Well, not so much his "new voice" as much as just trying to reproduce his real voice as it should be represented. In other words, he already had his "voice", the Super Avianti sounds great through his Marshall! We just worked on getting that voice captured best we could.

You run/own the microphone manufacturer ADK, I presume these mics were used exclusively on the album, would you like to tell the gear heads here what you think makes your mics unique and what has your company set out to achieve?
Yes, my partner Larry Villella and I started ADK [www.adkmic.com] with the intention of putting good microphones into the hands of the many talented people that in all honesty can't afford to go out and blow $5,000.00 for a microphone, vintage or not. There are specs on the website if anyone's interested.

Can you give us an insight into your musical upbringing? You play a multitude of instruments on 'FBT9', how did you learn all these instruments, who are your primary influences?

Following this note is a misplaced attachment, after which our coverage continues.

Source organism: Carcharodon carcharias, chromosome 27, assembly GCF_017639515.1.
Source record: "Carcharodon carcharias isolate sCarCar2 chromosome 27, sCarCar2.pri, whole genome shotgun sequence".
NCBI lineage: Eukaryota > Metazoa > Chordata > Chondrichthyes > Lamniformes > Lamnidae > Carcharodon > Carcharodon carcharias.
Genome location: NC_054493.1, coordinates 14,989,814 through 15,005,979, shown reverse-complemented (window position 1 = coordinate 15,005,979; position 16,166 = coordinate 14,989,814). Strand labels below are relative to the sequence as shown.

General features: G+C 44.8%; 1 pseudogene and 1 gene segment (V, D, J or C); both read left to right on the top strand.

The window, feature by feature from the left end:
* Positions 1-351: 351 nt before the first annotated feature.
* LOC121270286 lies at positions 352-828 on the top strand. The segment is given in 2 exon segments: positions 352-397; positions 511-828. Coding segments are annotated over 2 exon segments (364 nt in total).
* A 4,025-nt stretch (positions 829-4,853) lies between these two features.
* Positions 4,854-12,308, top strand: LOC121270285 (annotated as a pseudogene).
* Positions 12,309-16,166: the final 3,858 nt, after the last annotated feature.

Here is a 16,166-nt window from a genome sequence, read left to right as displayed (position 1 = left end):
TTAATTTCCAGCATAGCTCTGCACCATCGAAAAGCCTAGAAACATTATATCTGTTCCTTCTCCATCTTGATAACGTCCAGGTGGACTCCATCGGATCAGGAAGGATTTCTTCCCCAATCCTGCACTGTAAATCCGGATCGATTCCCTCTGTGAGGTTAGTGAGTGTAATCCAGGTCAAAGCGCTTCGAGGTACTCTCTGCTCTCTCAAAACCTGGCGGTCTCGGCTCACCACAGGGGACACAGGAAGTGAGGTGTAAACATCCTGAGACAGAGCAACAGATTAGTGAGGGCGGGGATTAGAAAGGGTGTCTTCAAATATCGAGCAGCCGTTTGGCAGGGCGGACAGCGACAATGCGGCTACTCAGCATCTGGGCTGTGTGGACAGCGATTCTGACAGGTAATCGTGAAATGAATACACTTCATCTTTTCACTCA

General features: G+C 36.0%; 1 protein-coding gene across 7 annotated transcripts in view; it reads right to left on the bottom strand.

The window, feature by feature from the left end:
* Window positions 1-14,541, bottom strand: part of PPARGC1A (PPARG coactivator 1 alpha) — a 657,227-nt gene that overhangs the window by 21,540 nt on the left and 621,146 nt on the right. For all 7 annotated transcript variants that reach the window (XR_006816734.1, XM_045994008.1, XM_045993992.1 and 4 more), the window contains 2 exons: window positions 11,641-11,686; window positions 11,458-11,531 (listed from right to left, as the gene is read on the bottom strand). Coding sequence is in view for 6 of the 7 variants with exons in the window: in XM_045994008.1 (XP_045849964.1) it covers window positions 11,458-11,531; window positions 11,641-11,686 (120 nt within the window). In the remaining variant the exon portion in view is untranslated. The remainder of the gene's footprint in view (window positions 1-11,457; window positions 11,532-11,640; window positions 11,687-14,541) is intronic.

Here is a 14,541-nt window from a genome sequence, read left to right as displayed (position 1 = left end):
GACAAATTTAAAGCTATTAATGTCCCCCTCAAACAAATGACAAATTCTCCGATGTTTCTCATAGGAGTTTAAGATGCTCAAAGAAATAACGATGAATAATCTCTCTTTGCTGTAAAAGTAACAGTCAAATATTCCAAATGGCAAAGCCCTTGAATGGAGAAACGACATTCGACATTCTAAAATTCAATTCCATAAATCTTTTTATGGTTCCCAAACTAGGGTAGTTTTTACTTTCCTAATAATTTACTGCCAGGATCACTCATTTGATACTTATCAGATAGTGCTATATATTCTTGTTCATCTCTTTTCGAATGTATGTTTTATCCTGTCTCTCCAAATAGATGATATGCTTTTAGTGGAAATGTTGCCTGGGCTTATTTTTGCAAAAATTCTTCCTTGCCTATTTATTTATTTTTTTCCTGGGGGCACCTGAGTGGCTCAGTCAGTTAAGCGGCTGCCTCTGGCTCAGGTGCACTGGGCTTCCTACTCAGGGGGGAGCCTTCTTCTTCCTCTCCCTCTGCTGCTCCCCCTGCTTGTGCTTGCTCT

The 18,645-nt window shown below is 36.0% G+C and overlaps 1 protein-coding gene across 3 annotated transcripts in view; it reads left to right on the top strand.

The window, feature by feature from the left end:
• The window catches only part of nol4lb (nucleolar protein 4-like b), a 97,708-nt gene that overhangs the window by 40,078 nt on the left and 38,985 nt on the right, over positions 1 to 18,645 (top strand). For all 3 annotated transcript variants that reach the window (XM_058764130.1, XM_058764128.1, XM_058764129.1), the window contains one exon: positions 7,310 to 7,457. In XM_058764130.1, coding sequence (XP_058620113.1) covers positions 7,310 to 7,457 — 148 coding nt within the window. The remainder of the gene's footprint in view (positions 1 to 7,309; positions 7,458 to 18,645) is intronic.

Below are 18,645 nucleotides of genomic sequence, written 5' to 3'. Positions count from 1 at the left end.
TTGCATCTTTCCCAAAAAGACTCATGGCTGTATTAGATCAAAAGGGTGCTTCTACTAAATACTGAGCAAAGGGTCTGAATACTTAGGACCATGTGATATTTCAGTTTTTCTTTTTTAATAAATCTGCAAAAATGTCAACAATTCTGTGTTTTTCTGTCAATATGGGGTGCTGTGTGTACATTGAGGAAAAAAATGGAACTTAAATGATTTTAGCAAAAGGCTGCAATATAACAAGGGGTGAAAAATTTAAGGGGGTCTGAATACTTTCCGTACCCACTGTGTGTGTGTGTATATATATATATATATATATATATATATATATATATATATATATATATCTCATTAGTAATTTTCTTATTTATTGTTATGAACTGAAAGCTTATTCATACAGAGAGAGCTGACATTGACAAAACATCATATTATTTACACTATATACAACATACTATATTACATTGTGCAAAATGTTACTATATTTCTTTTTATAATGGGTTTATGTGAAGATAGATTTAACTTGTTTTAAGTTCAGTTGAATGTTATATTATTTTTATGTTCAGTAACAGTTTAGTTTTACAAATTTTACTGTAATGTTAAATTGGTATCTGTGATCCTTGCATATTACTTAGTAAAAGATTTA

I am self taught on all the instruments I play. My influences are many, from Beethoven to Hendrix and the Beatles. I love all kinds of music and I find that it all influences me to some degree. My house is filled with musical instruments from all over the world, and I'm fascinated with them in general, as well as their origin.

I would imagine 'mix-down' would have been pretty intense with all the different tracks, what do you think you personally gave to this phase of the album and what was your main role during this time?
BWe had things laid out pretty well, all I had to do was simply be there to help engineer and mix.

Have you got any favourite performances or favourite songs on the album?
I really like "Unity". Its odd time changes make it a fun song to listen to. FBT9 gave me a little freedom to experiment and was fun working on also. "All of Me" is one of my favorites. Its beauty is in its simplicity. A lot of people comment on this song. Byrd seems to have pulled this one out of his heart more than his head, and it is self evident.

Finally how would you sum up your experience working with James and Michael Flatters on FBT9 and would you do it all again? :)
I would sum up my experience working with James and Michael as educational, exhausting, and gratifying. I would do it again.

Thank you Brian for your time, it is truly appreciated.

Totally my pleasure Andy, thank you, and God bless.

Home News Discography Biography Byrd Guitars Amplification
Ask Byrd Reviews Interviews Lyrics Soundclips Links
Fan Forum Merchandise Sign Guestbook View Guestbook E-mail Webmaster